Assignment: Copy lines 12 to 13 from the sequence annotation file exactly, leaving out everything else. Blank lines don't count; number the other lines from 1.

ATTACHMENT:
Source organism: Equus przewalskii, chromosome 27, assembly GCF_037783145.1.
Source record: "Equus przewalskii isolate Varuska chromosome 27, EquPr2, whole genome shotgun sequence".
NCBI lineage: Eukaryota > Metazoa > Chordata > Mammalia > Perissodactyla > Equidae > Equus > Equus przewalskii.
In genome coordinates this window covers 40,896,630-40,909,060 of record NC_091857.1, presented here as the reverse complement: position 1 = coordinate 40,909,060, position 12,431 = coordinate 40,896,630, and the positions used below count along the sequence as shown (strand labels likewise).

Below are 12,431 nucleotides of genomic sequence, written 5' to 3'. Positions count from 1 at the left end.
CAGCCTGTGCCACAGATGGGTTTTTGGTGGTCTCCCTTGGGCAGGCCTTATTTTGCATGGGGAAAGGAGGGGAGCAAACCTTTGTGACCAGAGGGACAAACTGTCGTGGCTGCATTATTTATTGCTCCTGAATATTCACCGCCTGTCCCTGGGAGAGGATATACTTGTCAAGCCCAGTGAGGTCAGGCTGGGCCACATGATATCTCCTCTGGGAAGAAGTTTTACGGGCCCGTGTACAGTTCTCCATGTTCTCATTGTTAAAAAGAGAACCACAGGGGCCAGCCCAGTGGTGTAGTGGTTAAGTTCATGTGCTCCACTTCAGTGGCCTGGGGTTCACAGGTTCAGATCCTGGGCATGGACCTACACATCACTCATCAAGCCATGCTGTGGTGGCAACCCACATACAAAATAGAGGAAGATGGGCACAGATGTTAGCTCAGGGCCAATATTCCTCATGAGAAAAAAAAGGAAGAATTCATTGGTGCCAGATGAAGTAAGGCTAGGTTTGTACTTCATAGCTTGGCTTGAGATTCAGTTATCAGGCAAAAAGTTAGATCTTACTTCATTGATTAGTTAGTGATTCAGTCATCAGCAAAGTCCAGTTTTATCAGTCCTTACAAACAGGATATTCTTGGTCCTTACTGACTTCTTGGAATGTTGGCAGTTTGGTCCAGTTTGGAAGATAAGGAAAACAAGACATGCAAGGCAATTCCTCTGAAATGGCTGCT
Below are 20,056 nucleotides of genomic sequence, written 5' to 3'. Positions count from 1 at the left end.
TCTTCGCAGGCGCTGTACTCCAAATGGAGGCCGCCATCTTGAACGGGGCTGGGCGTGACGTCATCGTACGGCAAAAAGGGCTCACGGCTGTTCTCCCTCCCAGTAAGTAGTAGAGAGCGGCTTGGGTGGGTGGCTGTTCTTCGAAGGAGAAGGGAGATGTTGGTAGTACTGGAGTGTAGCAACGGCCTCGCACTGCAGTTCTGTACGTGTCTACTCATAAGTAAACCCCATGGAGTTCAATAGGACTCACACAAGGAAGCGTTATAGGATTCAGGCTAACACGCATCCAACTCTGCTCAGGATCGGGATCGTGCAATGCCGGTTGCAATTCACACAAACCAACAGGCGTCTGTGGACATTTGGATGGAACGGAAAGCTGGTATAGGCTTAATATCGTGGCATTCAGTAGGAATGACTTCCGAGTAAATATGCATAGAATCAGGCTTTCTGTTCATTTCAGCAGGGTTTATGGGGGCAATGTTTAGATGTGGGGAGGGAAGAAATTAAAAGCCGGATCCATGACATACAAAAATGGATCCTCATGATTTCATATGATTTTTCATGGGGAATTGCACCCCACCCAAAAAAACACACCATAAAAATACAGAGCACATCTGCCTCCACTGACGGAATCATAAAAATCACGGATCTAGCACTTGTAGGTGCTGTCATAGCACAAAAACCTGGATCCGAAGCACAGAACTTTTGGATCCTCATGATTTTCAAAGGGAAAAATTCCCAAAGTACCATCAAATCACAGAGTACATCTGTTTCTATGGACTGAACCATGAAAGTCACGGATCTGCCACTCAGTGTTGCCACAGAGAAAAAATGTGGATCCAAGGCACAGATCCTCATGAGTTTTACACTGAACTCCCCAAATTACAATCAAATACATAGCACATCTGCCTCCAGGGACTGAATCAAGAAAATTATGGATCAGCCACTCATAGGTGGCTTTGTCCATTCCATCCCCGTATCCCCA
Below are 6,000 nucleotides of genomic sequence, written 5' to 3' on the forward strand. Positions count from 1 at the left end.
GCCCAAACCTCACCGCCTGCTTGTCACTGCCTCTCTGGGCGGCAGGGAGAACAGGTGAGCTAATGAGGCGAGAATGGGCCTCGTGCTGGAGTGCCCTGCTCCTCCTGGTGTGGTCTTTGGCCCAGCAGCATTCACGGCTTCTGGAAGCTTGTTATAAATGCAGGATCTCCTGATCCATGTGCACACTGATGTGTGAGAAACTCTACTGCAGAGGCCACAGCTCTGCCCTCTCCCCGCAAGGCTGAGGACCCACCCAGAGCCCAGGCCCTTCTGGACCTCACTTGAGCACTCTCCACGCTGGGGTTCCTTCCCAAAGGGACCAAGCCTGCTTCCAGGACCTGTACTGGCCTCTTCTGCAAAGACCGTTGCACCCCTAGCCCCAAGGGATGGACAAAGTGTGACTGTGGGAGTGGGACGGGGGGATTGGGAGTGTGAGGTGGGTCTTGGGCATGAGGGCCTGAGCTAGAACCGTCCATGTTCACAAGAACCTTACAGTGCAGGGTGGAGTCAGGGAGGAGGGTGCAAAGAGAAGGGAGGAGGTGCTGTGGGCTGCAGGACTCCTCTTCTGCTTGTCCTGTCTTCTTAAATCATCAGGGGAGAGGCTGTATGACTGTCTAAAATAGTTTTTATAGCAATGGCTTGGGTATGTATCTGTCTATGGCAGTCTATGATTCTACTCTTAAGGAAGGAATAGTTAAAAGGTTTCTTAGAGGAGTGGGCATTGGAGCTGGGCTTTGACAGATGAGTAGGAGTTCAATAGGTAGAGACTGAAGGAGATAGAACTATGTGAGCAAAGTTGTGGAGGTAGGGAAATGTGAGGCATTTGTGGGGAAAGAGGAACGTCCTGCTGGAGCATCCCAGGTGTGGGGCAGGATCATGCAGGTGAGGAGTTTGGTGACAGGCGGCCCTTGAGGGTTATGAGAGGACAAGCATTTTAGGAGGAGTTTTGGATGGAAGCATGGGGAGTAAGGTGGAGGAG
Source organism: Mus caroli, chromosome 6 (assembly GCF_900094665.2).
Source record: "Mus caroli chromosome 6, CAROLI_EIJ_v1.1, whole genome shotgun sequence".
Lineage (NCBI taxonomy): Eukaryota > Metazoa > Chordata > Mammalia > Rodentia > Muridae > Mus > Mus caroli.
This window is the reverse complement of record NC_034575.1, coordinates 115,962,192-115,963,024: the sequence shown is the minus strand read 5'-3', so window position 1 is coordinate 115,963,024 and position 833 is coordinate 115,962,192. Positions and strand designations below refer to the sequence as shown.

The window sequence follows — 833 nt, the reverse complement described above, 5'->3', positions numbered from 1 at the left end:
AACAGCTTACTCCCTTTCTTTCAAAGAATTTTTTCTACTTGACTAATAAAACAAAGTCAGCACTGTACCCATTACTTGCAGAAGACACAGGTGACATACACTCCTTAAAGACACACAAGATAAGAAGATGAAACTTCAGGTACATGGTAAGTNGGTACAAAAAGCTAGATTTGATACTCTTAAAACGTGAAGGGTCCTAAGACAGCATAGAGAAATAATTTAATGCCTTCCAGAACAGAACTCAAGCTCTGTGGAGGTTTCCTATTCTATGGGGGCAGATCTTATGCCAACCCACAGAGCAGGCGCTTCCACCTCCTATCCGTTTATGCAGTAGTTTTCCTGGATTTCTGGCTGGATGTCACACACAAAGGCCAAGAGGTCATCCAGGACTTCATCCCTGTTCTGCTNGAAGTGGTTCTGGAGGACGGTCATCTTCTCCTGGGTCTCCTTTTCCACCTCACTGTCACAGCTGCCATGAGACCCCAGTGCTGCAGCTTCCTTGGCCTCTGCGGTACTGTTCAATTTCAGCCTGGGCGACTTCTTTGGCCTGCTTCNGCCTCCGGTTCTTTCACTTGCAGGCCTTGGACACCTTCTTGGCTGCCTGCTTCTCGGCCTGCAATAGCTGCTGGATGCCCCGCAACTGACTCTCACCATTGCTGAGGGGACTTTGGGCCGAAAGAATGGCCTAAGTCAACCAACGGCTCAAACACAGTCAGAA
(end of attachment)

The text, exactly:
Source record: "Mus caroli chromosome 6, CAROLI_EIJ_v1.1, whole genome shotgun sequence".
Lineage (NCBI taxonomy): Eukaryota > Metazoa > Chordata > Mammalia > Rodentia > Muridae > Mus > Mus caroli.